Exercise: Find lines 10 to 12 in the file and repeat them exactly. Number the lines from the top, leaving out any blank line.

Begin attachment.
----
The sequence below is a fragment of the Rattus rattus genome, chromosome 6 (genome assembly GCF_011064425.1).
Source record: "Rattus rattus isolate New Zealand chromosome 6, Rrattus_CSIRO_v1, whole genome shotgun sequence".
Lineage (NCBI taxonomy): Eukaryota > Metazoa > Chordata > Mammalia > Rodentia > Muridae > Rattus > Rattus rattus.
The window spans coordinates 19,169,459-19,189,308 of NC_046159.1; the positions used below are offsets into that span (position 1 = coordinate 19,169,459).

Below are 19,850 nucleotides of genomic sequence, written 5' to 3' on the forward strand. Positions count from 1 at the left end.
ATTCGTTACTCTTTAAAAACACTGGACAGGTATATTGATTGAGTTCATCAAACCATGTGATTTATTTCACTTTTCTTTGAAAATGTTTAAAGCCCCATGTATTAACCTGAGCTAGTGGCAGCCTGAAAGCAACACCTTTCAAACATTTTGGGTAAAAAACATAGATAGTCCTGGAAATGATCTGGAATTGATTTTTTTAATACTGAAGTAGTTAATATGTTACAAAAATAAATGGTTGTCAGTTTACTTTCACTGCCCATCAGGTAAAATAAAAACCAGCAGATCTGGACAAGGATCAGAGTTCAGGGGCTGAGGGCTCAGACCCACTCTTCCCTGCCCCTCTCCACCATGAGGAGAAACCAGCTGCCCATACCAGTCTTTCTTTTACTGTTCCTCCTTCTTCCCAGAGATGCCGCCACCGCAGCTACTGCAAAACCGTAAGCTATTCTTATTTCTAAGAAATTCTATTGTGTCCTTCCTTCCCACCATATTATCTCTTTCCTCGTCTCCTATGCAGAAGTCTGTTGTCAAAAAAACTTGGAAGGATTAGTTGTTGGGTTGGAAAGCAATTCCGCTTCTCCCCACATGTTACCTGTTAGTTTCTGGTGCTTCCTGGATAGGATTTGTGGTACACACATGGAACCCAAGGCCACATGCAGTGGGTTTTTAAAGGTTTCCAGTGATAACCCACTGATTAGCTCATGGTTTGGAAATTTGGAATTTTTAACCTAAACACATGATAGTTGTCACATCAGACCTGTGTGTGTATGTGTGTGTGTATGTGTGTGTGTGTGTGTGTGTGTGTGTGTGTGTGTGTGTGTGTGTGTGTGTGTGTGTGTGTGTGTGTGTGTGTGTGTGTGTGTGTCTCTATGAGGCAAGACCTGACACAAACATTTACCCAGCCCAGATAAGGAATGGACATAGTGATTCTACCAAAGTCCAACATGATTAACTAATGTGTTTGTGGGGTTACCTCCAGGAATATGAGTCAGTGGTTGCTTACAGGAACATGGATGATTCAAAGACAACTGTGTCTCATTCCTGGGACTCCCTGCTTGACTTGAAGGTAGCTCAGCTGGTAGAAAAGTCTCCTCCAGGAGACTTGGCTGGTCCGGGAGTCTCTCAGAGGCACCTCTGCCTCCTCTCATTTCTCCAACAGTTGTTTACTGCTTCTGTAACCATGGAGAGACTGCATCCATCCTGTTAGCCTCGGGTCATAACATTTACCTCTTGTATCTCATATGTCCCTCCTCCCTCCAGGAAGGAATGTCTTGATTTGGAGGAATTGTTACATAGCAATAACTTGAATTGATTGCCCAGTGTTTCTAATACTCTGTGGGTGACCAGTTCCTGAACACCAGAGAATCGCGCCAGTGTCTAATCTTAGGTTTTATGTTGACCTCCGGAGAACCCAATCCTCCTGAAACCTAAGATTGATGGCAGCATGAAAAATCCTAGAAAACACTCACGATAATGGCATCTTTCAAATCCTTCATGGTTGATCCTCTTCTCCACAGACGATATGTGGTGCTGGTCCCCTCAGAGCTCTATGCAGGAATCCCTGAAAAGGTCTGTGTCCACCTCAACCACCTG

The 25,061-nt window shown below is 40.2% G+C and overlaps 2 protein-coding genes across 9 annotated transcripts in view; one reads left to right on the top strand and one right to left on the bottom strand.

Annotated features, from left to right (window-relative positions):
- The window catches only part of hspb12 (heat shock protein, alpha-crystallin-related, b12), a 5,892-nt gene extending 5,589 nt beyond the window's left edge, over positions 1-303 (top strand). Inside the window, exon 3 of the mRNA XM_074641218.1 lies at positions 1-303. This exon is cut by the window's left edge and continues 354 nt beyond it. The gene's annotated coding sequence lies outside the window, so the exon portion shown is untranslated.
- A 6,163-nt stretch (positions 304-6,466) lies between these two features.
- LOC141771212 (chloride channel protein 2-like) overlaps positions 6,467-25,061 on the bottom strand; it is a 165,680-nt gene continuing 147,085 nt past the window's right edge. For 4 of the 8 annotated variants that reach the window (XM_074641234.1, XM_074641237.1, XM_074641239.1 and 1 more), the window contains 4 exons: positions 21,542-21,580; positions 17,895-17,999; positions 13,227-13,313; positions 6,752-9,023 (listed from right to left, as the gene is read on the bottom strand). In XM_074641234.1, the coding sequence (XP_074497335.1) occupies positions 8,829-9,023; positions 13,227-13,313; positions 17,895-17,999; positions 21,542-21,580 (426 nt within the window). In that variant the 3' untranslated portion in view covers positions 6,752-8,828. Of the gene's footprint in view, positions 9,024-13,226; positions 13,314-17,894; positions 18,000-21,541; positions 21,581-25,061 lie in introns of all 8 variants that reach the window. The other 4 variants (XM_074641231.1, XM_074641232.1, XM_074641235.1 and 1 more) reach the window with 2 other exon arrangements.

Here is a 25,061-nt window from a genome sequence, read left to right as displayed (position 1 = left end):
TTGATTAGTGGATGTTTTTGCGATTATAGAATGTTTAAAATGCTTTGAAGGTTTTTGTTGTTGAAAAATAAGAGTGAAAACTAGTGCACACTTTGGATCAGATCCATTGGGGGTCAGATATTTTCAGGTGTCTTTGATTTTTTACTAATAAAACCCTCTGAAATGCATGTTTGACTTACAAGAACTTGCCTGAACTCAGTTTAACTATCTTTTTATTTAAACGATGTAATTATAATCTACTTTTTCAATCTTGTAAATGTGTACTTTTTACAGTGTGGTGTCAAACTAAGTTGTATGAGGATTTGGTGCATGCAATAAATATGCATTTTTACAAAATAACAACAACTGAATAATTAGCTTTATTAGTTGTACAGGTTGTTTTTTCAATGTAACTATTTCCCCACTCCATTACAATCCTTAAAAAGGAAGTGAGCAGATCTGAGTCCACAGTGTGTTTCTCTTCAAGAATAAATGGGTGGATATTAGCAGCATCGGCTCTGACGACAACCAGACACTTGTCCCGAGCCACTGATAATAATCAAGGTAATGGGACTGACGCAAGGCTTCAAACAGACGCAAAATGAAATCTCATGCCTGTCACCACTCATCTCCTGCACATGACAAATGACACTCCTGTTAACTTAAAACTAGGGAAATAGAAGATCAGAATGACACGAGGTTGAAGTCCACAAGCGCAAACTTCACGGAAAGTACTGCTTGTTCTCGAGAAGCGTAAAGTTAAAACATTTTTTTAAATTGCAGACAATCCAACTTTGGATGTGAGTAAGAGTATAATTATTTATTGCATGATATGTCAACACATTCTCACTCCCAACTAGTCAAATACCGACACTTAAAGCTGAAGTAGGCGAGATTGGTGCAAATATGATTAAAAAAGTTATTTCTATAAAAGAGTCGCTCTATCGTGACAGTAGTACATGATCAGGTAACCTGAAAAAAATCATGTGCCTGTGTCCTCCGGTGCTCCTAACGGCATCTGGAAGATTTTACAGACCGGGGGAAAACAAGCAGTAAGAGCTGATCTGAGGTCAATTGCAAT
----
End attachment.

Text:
- A 6,163-nt stretch (positions 304-6,466) lies between these two features.
- LOC141771212 (chloride channel protein 2-like) overlaps positions 6,467-25,061 on the bottom strand; it is a 165,680-nt gene continuing 147,085 nt past the window's right edge. For 4 of the 8 annotated variants that reach the window (XM_074641234.1, XM_074641237.1, XM_074641239.1 and 1 more), the window contains 4 exons: positions 21,542-21,580; positions 17,895-17,999; positions 13,227-13,313; positions 6,752-9,023 (listed from right to left, as the gene is read on the bottom strand). In XM_074641234.1, the coding sequence (XP_074497335.1) occupies positions 8,829-9,023; positions 13,227-13,313; positions 17,895-17,999; positions 21,542-21,580 (426 nt within the window). In that variant the 3' untranslated portion in view covers positions 6,752-8,828. Of the gene's footprint in view, positions 9,024-13,226; positions 13,314-17,894; positions 18,000-21,541; positions 21,581-25,061 lie in introns of all 8 variants that reach the window. The other 4 variants (XM_074641231.1, XM_074641232.1, XM_074641235.1 and 1 more) reach the window with 2 other exon arrangements.

Here is a 25,061-nt window from a genome sequence, read left to right as displayed (position 1 = left end):